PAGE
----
Expeditions, Navigation, Guided Walks and Trekking
Not far from our house and within easy strolling distance is Doffcocker Lodge. In this part of the world a lodge is where water is “lodged”, usually for use in a mill or factory.
Doffcocker is an old village on the outskirts of Bolton. It was an important stop on the turnpike to Preston. According to Wikipedia, the odd name is believed to be formed from the Celtic dubh meaning dark or black, and cocr meaning a winding stream, giving “dark winding stream”. Another (unlikely but amusing) version is that it was named after a Scotsman who was passing through the area and had to cross the stream. Its waters were exceptionally high following heavy rain, so to keep his stockings (cockers, as they were known in Scotland) dry the man was obliged to “doff” them.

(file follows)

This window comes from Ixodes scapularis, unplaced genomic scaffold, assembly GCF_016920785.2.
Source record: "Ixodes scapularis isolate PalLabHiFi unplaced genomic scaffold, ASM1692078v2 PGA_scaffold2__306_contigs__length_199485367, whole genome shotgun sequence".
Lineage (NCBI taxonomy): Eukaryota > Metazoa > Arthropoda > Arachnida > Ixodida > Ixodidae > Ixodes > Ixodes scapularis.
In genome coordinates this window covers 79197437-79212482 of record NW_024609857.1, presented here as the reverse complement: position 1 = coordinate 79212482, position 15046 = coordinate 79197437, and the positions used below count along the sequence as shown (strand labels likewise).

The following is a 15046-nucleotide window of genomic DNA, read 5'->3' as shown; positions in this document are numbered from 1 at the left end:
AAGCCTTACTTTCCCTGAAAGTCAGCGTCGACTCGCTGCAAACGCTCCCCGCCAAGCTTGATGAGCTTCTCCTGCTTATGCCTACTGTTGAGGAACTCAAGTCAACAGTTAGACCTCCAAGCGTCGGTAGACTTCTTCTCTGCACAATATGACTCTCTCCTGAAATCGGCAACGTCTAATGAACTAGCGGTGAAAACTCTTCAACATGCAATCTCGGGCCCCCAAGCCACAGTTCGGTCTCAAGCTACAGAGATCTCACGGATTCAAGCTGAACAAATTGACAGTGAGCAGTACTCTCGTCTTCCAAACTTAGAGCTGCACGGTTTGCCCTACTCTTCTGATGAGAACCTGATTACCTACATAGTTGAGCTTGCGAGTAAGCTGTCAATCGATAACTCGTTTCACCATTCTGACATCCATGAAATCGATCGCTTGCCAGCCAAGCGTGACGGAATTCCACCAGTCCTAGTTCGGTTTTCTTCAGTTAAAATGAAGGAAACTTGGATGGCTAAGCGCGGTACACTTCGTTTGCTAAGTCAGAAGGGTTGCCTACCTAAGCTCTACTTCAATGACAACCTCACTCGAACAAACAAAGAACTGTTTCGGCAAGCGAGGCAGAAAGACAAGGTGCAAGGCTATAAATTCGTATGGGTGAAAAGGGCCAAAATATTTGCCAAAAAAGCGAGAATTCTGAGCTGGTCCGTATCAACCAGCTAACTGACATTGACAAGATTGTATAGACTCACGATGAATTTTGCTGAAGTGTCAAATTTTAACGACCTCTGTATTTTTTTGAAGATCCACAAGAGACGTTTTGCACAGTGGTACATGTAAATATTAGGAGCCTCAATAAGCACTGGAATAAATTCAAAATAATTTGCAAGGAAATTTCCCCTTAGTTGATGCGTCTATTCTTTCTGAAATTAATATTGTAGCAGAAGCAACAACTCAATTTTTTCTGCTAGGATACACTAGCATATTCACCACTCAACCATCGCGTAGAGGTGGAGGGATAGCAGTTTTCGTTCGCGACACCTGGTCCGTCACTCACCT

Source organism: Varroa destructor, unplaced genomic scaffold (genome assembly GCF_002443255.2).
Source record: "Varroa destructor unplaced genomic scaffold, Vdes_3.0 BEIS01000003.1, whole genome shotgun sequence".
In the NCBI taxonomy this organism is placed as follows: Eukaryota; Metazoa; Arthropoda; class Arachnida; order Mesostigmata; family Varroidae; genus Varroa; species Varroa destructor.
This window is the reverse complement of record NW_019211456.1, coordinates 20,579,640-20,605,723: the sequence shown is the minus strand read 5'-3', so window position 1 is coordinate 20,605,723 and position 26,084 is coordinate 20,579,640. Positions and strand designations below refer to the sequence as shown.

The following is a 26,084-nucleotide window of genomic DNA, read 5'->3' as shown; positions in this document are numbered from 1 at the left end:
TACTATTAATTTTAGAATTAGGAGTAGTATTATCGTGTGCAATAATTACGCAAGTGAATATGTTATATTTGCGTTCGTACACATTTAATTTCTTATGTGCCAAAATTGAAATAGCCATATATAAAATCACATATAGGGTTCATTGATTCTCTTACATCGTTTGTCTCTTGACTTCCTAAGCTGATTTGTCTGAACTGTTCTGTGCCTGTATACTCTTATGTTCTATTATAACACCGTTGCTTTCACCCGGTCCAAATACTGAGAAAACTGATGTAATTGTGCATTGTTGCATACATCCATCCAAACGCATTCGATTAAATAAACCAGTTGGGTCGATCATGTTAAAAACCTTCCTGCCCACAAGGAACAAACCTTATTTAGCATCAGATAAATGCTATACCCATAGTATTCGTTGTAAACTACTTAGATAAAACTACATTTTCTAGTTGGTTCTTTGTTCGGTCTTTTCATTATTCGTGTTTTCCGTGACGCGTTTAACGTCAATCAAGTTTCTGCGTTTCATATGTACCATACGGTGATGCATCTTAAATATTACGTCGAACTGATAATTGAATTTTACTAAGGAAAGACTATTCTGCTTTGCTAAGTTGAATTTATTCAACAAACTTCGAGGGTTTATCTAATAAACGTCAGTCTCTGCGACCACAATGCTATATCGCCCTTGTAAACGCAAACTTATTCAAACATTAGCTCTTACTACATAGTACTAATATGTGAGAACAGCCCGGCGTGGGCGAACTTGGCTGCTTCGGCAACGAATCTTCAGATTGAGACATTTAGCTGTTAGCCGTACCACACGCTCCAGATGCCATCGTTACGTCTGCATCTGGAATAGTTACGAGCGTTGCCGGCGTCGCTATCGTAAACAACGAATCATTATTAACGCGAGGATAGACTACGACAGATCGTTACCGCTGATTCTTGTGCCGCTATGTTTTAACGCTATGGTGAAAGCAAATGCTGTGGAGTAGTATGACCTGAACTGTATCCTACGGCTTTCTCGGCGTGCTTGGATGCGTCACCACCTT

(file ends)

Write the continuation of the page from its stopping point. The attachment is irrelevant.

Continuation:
A similar version appears in an old book 
In the 18th century, the village grew with the building of three mills and the water works that accompanied this. This small lodge was built in 1874 capturing the water from the “dark winding stream”.
Doffcocker Lodge and is now a nature reserve, home of semi-feral geese, Mute Swans, Black Headed Gulls, Moorhens, Coots and Mallards. More interesting are the Greater Crested Grebe and Goosander we saw today. The reed beds are a good hide for grasshopper warbler, willow warbler, reed bunting and reed warbler. These take some spotting and identification and were, of course, not yet here on this overcast February day.